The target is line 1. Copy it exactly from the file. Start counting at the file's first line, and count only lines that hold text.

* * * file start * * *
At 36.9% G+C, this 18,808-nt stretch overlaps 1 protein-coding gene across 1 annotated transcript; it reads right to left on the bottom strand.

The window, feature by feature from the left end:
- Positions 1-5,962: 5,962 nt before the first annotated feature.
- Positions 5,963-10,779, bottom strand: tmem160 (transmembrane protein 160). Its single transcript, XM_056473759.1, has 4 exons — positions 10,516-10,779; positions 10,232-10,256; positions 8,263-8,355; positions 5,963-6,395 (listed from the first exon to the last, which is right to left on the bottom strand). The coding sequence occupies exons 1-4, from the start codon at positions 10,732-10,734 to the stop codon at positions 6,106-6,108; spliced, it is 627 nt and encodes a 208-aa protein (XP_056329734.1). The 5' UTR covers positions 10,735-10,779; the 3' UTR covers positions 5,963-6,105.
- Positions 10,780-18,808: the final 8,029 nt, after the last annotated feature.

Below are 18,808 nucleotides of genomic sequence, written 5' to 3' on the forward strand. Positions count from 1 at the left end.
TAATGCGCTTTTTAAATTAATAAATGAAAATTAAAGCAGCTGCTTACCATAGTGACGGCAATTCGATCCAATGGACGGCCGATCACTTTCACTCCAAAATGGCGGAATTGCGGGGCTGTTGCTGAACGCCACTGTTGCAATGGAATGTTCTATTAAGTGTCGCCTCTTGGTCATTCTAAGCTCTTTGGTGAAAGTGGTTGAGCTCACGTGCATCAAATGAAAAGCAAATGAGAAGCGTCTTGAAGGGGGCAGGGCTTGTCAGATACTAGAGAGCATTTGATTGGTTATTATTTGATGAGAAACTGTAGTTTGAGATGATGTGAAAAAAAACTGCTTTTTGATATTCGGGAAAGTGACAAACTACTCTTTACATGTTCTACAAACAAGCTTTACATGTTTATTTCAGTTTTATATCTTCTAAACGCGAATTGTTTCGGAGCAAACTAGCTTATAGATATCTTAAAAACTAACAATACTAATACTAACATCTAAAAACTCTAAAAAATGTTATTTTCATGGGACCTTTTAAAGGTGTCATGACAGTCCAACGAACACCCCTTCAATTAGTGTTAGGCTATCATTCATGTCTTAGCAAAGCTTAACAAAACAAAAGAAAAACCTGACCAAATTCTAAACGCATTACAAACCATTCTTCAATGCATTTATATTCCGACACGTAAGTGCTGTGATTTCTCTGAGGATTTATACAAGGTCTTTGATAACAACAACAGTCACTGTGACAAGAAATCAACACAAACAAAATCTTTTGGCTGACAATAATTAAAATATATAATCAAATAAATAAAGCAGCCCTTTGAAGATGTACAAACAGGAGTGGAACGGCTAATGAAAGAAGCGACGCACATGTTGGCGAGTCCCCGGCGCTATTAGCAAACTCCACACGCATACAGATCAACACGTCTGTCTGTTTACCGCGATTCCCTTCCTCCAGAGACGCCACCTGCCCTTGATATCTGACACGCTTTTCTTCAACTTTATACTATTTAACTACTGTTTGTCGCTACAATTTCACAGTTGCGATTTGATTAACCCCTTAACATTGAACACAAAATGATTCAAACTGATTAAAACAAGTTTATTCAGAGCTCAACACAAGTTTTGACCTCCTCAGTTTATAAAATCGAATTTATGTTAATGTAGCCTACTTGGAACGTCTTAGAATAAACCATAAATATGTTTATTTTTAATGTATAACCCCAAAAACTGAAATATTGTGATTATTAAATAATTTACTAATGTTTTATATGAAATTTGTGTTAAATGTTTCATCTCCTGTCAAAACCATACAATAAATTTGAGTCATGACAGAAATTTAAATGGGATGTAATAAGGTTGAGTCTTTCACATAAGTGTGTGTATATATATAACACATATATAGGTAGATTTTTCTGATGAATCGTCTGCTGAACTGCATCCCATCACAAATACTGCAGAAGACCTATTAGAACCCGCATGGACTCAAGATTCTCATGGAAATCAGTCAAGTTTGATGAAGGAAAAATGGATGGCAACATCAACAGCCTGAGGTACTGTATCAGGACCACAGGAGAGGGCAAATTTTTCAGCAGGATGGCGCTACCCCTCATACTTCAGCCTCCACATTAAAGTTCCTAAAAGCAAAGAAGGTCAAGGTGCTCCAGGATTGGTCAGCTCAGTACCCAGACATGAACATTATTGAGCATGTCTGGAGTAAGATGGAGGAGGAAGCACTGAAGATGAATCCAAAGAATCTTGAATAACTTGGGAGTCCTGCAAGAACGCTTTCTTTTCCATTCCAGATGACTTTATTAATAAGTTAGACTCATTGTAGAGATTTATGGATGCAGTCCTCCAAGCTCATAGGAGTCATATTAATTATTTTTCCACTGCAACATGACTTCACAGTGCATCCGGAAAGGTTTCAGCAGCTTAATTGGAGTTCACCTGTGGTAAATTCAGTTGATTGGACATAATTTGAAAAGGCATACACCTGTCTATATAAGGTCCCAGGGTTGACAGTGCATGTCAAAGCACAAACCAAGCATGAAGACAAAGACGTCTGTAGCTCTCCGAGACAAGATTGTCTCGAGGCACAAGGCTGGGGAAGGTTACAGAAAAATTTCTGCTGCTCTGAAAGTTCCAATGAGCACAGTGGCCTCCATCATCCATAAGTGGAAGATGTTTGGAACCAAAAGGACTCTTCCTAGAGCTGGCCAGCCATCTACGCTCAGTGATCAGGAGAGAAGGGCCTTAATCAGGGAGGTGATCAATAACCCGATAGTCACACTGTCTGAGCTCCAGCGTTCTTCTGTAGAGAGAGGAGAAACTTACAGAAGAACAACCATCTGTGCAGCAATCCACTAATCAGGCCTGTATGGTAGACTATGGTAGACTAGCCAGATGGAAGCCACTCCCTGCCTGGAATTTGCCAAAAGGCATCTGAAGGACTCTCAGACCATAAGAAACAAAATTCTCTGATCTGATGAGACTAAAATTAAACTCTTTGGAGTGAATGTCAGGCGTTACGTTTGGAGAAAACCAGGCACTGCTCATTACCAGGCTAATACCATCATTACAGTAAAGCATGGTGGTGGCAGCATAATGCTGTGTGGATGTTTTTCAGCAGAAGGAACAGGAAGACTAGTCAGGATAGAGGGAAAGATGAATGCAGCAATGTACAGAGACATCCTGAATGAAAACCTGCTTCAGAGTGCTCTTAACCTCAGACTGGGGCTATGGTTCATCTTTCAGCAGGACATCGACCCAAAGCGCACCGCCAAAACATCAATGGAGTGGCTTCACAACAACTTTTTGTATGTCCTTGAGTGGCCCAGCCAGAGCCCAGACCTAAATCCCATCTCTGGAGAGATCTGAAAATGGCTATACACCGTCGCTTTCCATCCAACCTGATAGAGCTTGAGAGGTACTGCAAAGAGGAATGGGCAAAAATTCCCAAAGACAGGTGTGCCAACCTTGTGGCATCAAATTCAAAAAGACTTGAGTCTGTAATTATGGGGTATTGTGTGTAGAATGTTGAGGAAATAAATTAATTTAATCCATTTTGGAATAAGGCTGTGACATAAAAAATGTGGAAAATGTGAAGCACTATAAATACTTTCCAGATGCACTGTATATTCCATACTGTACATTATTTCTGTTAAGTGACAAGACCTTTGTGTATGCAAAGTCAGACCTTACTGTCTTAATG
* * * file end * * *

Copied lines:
At 36.9% G+C, this 18,808-nt stretch overlaps 1 protein-coding gene across 1 annotated transcript; it reads right to left on the bottom strand.